If you've been researching ways to improve your garden soil, you've probably come across a tip (or ten) suggesting that you use coffee grounds to spruce up your plants. While coffee can be beneficial to some plants, just dumping the grounds willy-nilly could actually be harmful to your plants and garden, according to Gardens Alive.
A research laboratory in Maine tested different samples of coffee to determine whether adding coffee to the soil was safe for the plants. They came up with some interesting results:
In the tests, most coffee grounds had a PH level under 5.0, which means they are too acidic for most plants, even plants that typically thrive in acidic soil (like blueberries). Worse news: coffee has high residual acidity, which could have long-lasting effects on your plants.
Believe it or not, this doesn't mean you shouldn't use coffee grounds at all. But, you should treat your coffee grounds as part of a compost, and not the base.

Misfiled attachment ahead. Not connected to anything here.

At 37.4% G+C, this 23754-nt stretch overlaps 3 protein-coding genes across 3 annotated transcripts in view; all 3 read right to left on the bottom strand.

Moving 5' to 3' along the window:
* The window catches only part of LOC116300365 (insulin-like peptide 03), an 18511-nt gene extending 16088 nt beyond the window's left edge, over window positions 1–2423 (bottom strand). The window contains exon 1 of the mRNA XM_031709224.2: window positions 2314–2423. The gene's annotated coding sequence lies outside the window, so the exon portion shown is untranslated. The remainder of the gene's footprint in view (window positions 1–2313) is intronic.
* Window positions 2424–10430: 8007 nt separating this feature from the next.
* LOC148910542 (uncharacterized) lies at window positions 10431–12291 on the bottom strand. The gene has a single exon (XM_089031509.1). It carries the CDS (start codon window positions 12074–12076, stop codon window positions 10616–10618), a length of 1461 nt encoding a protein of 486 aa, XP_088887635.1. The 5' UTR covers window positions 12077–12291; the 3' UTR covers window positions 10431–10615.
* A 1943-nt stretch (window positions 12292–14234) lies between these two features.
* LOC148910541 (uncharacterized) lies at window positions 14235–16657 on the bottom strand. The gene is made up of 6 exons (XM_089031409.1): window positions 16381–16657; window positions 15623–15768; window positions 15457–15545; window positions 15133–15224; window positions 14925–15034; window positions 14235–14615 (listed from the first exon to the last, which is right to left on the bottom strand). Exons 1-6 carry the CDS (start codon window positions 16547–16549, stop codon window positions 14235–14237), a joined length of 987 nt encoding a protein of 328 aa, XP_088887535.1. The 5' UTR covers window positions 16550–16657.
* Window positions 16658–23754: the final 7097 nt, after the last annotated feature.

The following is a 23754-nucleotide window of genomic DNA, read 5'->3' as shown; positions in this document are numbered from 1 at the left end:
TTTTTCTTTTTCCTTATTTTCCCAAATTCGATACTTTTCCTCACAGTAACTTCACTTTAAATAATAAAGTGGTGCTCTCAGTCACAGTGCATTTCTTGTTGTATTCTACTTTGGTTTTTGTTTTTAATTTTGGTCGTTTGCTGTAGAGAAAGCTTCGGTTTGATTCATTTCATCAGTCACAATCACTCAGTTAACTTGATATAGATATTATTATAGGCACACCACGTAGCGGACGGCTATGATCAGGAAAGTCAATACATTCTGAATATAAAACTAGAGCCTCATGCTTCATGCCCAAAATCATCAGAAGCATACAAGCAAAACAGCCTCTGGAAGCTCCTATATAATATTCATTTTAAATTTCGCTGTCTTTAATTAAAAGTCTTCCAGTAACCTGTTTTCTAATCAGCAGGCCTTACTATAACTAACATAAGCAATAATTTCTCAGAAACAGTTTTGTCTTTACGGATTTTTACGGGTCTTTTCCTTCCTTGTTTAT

Oregon State Extension, says that the coffee grounds themselves aren't acidic, but that the acid is in the coffee. They also suggest putting coffee ground directly onto the soil. If you live in the western United States where the soil is far less acidic, this could be helpful. Otherwise, try one of these solutions for using coffee grounds in the garden:
1. Use it as a mulch: SF Gate recommends using 1/2 inch of coffee grounds topped with wood chips or other organic mulch matter. Northwest Edible cautions against putting too many grounds down as it could cause moldy soil.
2. Create a compost: Mix coffee grounds into your compost bin. Gardens alive recommends combining coffee grinds with leaves, wood ash or lime. Aim to keep coffee grounds about 10 percent of the total compost.
3. Give slugs the kibosh: Northwest Edible recommends putting a small circle of coffee around a seeding plant to keep slugs away from the new leaves.
4. Add to soil: Oregon State recommends adding coffee grounds and a nitrogen fertilizer together. The coffee may help encourage microorganism growth by feeding off the fertilizer. Those microorganisms help break down the soil and the extra nitrogen in your fertilizer provides an extra boost for your plants.
Have you used coffee grinds in your soil? How did it work out for you? Share your thoughts in the comments below.